Crime and Punishment by Fyodor Mikhailovich Dostoyevsky

Crime and Punishment by Fyodor Mikhailovich Dostoyevsky

Author:Fyodor Mikhailovich Dostoyevsky [Dostoyevsky, Fyodor Mikhailovich]
Language: eng
Format: epub
Tags: Fiction
Publisher: Feedbooks
Published: 1866-01-12T16:00:00+00:00

Part 4

Chapter 1

"Can this be still a dream?" Raskolnikov thought once more.

He looked carefully and suspiciously at the unexpected visitor.

"Svidrigaïlov! What nonsense! It can't be!" he said at last aloud in bewilderment.

His visitor did not seem at all surprised at this exclamation.

"I've come to you for two reasons. In the first place, I wanted to make your personal acquaintance, as I have already heard a great deal about you that is interesting and flattering; secondly, I cherish the hope that you may not refuse to assist me in a matter directly concerning the welfare of your sister, Avdotya Romanovna. For without your support she might not let me come near her now, for she is prejudiced against me, but with your assistance I reckon on … "

"You reckon wrongly," interrupted Raskolnikov.

"They only arrived yesterday, may I ask you?"

Raskolnikov made no reply.

"It was yesterday, I know. I only arrived myself the day before. Well, let me tell you this, Rodion Romanovitch, I don't consider it necessary to justify myself, but kindly tell me what was there particularly criminal on my part in all this business, speaking without prejudice, with common sense?"

Raskolnikov continued to look at him in silence.

"That in my own house I persecuted a defenceless girl and 'insulted her with my infamous proposals'—is that it? (I am anticipating you.) But you've only to assume that I, too, am a man et nihil humanum … in a word, that I am capable of being attracted and falling in love (which does not depend on our will), then everything can be explained in the most natural manner. The question is, am I a monster, or am I myself a victim? And what if I am a victim? In proposing to the object of my passion to elope with me to America or Switzerland, I may have cherished the deepest respect for her and may have thought that I was promoting our mutual happiness! Reason is the slave of passion, you know; why, probably, I was doing more harm to myself than anyone!"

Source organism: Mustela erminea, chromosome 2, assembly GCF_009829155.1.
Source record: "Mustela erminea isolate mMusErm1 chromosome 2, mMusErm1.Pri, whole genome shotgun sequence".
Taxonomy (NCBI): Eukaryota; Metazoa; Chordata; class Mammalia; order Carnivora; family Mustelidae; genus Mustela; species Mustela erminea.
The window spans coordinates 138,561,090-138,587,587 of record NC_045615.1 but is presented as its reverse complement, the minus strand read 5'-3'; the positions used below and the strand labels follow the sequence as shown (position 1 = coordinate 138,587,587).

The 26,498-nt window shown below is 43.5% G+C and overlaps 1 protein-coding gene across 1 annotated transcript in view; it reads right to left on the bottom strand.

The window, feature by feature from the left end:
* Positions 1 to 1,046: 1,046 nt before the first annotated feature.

"But that's not the point," Raskolnikov interrupted with disgust. "It's simply that whether you are right or wrong, we dislike you. We don't want to have anything to do with you. We show you the door. Go out!"

Svidrigaïlov broke into a sudden laugh.

"But you're … but there's no getting round you," he said, laughing in the frankest way. "I hoped to get round you, but you took up the right line at once!"

"But you are trying to get round me still!"

"What of it? What of it?" cried Svidrigaïlov, laughing openly. "But this is what the French call bonne guerre, and the most innocent form of deception! … But still you have interrupted me; one way or another, I repeat again: there would never have been any unpleasantness except for what happened in the garden. Marfa Petrovna … "

"You have got rid of Marfa Petrovna, too, so they say?" Raskolnikov interrupted rudely.

"Oh, you've heard that, too, then? You'd be sure to, though… .



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